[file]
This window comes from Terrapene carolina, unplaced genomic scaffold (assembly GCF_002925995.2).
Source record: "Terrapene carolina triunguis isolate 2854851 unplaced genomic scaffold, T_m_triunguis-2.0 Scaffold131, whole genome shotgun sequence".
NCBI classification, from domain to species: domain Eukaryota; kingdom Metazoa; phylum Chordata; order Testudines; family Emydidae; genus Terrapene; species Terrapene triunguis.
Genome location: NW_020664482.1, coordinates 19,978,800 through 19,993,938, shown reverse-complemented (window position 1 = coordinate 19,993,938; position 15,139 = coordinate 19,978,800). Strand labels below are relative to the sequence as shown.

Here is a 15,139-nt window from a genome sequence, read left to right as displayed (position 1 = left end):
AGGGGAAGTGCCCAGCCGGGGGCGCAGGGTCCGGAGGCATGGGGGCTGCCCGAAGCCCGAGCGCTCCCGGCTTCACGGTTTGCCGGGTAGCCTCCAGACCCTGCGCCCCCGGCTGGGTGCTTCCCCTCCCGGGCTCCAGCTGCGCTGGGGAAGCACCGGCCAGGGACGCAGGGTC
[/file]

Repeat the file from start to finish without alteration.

This window comes from Terrapene carolina, unplaced genomic scaffold (assembly GCF_002925995.2).
Source record: "Terrapene carolina triunguis isolate 2854851 unplaced genomic scaffold, T_m_triunguis-2.0 Scaffold131, whole genome shotgun sequence".
NCBI classification, from domain to species: domain Eukaryota; kingdom Metazoa; phylum Chordata; order Testudines; family Emydidae; genus Terrapene; species Terrapene triunguis.
Genome location: NW_020664482.1, coordinates 19,978,800 through 19,993,938, shown reverse-complemented (window position 1 = coordinate 19,993,938; position 15,139 = coordinate 19,978,800). Strand labels below are relative to the sequence as shown.

Here is a 15,139-nt window from a genome sequence, read left to right as displayed (position 1 = left end):
AGGGGAAGTGCCCAGCCGGGGGCGCAGGGTCCGGAGGCATGGGGGCTGCCCGAAGCCCGAGCGCTCCCGGCTTCACGGTTTGCCGGGTAGCCTCCAGACCCTGCGCCCCCGGCTGGGTGCTTCCCCTCCCGGGCTCCAGCTGCGCTGGGGAAGCACCGGCCAGGGACGCAGGGTC